Something I’m trying to work on at the moment is my yoga practice – specifically, to actually have a daily yoga practice. I know I feel good when I do. Good in so many ways. The stability of rhythm and routine grounds – and the relaxing nature of the hatha yoga practice balances – what Ayurveda describes as my vata tendencies. Plus there’s the myriad well-known physical benefits of regular yoga and, if considering that I’m sure it makes me a better person to be around, social benefits too!
Something else that I’m loving is for yoga to be part of my connection and celebration of solar and lunar cycles – particularly the moon’s phases. For example, there’s a special little sequence that I’ve practised for a while now at each full moon, first learned at a womb yoga class. I like to practise the half-moon pose and new moon pose at those respective days too.
This morning, with the luxurious peace of having my in-laws’ rural house to myself, I was finding my mind focussing a lot on the moon’s current phase. I call the waning crescent the “vanishing moon”; she is old, at the end of her life, winding down, resting and reflecting. Images kept coming into my mind of a wise but tired hag, of late Autumn as the solar calendar equivalent; the end of the harvest when the plants and crops that are left start to rot back into the earth. I felt drawn to poses that seemed to focus on the ground. Gazing at it in cat/dog, having so much of my body in contact with it in cobra, likewise extended child’s pose and seated forward bends. And then the side-reclining leg lift (anantasana) because it reminded me a little of this image:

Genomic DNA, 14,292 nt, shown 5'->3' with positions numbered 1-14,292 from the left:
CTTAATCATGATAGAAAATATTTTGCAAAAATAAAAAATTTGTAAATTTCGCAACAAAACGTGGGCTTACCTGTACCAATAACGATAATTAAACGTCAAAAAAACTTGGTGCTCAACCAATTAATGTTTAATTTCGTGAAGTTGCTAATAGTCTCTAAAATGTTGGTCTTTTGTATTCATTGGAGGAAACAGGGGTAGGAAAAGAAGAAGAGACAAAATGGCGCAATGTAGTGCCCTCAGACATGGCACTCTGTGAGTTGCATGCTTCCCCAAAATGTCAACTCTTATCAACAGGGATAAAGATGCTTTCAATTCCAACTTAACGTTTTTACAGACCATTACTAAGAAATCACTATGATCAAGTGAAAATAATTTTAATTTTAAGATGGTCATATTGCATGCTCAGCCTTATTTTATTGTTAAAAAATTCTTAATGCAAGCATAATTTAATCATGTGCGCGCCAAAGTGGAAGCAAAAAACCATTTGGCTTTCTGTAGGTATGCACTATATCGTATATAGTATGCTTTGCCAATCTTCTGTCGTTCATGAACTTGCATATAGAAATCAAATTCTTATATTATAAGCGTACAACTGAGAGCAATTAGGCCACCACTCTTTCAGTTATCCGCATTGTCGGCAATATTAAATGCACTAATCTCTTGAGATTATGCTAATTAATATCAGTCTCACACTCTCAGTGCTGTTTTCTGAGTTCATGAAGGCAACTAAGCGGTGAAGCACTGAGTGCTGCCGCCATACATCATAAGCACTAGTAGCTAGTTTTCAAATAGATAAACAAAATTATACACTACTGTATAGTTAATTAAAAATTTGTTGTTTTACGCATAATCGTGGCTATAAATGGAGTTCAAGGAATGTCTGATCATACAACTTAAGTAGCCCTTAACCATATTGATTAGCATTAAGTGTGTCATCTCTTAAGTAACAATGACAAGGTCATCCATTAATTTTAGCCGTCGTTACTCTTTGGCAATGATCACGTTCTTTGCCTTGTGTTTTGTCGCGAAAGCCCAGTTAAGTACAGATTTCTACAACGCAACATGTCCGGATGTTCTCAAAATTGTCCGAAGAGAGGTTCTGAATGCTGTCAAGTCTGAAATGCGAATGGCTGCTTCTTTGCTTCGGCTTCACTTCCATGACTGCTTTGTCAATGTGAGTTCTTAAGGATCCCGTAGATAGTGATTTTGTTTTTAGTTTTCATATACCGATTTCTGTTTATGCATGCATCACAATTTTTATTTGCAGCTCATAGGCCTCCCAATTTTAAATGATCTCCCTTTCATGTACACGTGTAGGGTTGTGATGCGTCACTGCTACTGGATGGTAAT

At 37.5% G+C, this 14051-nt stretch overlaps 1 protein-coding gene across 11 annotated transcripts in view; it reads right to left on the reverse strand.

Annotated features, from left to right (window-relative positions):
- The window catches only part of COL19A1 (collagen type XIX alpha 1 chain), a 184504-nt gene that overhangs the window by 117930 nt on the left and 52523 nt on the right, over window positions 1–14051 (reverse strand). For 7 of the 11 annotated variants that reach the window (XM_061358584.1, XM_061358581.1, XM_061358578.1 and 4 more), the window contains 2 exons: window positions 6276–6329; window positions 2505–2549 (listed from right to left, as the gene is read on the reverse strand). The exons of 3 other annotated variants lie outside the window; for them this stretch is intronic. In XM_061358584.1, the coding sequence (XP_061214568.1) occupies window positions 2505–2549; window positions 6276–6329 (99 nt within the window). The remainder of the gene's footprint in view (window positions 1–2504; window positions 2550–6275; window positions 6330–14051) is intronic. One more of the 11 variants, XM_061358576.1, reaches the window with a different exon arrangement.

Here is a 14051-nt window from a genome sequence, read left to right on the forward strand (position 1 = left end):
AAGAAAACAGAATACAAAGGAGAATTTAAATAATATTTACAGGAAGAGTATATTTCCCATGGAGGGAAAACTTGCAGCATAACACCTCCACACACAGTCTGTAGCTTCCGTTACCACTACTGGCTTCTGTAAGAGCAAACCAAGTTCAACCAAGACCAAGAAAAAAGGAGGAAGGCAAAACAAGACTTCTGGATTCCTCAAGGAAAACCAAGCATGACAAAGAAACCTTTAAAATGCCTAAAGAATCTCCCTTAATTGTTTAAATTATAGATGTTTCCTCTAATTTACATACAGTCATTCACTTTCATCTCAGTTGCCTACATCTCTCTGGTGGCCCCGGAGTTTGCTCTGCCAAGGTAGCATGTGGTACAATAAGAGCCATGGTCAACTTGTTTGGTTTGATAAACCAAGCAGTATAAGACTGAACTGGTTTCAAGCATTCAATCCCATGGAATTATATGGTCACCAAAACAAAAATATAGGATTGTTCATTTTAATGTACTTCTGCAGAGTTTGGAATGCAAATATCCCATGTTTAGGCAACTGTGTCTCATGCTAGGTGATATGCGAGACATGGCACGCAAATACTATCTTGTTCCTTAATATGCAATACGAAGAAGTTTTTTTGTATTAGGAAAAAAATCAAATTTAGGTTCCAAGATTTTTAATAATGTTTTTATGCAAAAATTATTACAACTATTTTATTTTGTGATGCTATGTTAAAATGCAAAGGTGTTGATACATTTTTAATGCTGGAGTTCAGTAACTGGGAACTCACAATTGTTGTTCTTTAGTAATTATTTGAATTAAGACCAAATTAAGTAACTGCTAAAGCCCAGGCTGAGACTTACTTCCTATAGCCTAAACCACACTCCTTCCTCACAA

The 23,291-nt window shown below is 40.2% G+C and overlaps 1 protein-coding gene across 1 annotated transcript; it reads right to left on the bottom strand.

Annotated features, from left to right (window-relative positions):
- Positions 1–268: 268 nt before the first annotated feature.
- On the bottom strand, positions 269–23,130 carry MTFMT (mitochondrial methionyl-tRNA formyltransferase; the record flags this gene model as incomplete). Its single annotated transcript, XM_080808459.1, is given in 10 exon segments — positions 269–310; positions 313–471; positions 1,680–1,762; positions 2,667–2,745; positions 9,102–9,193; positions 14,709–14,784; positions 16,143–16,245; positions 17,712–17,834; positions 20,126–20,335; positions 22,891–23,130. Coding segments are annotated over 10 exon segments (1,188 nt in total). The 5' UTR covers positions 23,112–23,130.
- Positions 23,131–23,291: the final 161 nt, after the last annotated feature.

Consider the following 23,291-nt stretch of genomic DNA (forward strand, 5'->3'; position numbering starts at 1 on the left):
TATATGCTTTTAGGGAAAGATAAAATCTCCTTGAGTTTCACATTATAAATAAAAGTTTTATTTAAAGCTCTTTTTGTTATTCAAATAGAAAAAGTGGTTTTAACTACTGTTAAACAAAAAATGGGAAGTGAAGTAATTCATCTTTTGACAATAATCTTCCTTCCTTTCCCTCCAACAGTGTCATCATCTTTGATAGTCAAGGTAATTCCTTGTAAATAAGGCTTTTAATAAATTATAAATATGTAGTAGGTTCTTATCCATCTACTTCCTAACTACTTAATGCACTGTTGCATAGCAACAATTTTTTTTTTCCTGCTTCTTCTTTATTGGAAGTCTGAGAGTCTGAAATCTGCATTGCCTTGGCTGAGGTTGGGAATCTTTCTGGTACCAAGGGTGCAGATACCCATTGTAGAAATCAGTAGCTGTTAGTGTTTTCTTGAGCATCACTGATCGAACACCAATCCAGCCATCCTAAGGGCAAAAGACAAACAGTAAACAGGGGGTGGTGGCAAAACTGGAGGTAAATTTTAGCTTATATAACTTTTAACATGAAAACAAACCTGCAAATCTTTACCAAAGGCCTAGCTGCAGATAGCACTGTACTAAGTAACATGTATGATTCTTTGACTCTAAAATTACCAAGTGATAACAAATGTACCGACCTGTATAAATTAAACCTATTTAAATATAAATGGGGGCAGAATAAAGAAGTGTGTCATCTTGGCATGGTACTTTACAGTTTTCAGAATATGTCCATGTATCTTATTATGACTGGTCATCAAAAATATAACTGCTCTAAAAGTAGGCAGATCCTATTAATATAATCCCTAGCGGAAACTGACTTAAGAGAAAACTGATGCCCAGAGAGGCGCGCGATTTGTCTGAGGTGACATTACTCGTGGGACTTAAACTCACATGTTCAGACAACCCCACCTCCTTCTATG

(image via http://www.pinterest.com/source/lightworkers.org/ with thanks).
A strong invitation that came to me as I walked my thirtieth birthday labyrinth a few weeks ago was to connect more deeply with Earth goddess figures. Today I felt that relationship deepen through the poses I was drawn to and the images and messages I received whilst in them. As we enter the dark moon in the next few days – the phase that represents, barrenness, insight, transformation and rebirth to me – I’m intrigued to see if my yoga practice and nature-based spirituality continue to draw from each other in this way. Now that I’m giving them a bit more time to have the opportunity to. ♥